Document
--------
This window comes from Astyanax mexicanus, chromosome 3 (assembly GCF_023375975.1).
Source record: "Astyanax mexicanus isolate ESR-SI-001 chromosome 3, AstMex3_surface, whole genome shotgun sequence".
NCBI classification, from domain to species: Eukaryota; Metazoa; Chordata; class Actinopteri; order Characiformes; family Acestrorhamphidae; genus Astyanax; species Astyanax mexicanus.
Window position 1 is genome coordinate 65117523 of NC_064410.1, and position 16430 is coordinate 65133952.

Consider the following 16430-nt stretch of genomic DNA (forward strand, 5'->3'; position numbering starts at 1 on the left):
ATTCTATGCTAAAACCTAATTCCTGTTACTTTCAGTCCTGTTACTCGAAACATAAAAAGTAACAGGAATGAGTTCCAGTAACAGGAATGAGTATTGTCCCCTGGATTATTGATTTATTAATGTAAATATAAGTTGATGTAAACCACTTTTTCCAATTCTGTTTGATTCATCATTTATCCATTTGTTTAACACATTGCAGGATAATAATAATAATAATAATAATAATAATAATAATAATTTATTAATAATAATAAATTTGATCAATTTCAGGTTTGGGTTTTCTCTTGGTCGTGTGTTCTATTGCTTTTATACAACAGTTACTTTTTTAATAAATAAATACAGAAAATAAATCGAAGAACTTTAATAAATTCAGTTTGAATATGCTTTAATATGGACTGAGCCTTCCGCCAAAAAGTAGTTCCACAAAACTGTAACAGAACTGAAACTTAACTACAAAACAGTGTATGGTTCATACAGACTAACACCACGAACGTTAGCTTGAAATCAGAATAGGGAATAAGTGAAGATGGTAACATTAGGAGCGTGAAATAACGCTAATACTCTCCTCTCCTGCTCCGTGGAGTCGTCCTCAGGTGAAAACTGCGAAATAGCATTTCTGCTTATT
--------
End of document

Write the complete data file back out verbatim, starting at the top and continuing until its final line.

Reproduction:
This window comes from Astyanax mexicanus, chromosome 3 (assembly GCF_023375975.1).
Source record: "Astyanax mexicanus isolate ESR-SI-001 chromosome 3, AstMex3_surface, whole genome shotgun sequence".
NCBI classification, from domain to species: Eukaryota; Metazoa; Chordata; class Actinopteri; order Characiformes; family Acestrorhamphidae; genus Astyanax; species Astyanax mexicanus.
Window position 1 is genome coordinate 65117523 of NC_064410.1, and position 16430 is coordinate 65133952.

Consider the following 16430-nt stretch of genomic DNA (forward strand, 5'->3'; position numbering starts at 1 on the left):
ATTCTATGCTAAAACCTAATTCCTGTTACTTTCAGTCCTGTTACTCGAAACATAAAAAGTAACAGGAATGAGTTCCAGTAACAGGAATGAGTATTGTCCCCTGGATTATTGATTTATTAATGTAAATATAAGTTGATGTAAACCACTTTTTCCAATTCTGTTTGATTCATCATTTATCCATTTGTTTAACACATTGCAGGATAATAATAATAATAATAATAATAATAATAATAATAATTTATTAATAATAATAAATTTGATCAATTTCAGGTTTGGGTTTTCTCTTGGTCGTGTGTTCTATTGCTTTTATACAACAGTTACTTTTTTAATAAATAAATACAGAAAATAAATCGAAGAACTTTAATAAATTCAGTTTGAATATGCTTTAATATGGACTGAGCCTTCCGCCAAAAAGTAGTTCCACAAAACTGTAACAGAACTGAAACTTAACTACAAAACAGTGTATGGTTCATACAGACTAACACCACGAACGTTAGCTTGAAATCAGAATAGGGAATAAGTGAAGATGGTAACATTAGGAGCGTGAAATAACGCTAATACTCTCCTCTCCTGCTCCGTGGAGTCGTCCTCAGGTGAAAACTGCGAAATAGCATTTCTGCTTATT